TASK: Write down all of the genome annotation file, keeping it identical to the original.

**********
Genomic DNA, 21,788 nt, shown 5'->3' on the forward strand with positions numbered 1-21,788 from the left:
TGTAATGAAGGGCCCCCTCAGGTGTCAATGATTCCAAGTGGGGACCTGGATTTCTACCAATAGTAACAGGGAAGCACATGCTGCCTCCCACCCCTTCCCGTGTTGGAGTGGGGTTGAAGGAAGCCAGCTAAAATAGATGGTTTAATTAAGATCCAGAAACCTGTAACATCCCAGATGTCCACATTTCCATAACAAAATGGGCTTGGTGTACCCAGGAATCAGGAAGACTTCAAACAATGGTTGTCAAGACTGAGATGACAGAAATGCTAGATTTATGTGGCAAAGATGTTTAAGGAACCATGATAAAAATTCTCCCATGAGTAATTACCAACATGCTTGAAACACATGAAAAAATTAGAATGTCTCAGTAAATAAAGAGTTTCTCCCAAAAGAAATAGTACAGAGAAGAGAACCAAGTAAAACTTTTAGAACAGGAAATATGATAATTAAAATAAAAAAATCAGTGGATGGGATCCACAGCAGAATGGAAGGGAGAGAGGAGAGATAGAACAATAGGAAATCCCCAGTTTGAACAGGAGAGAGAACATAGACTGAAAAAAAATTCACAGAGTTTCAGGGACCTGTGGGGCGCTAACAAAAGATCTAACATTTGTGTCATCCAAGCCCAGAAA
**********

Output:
Genomic DNA, 21,788 nt, shown 5'->3' on the forward strand with positions numbered 1-21,788 from the left:
TGTAATGAAGGGCCCCCTCAGGTGTCAATGATTCCAAGTGGGGACCTGGATTTCTACCAATAGTAACAGGGAAGCACATGCTGCCTCCCACCCCTTCCCGTGTTGGAGTGGGGTTGAAGGAAGCCAGCTAAAATAGATGGTTTAATTAAGATCCAGAAACCTGTAACATCCCAGATGTCCACATTTCCATAACAAAATGGGCTTGGTGTACCCAGGAATCAGGAAGACTTCAAACAATGGTTGTCAAGACTGAGATGACAGAAATGCTAGATTTATGTGGCAAAGATGTTTAAGGAACCATGATAAAAATTCTCCCATGAGTAATTACCAACATGCTTGAAACACATGAAAAAATTAGAATGTCTCAGTAAATAAAGAGTTTCTCCCAAAAGAAATAGTACAGAGAAGAGAACCAAGTAAAACTTTTAGAACAGGAAATATGATAATTAAAATAAAAAAATCAGTGGATGGGATCCACAGCAGAATGGAAGGGAGAGAGGAGAGATAGAACAATAGGAAATCCCCAGTTTGAACAGGAGAGAGAACATAGACTGAAAAAAAATTCACAGAGTTTCAGGGACCTGTGGGGCGCTAACAAAAGATCTAACATTTGTGTCATCCAAGCCCAGAAA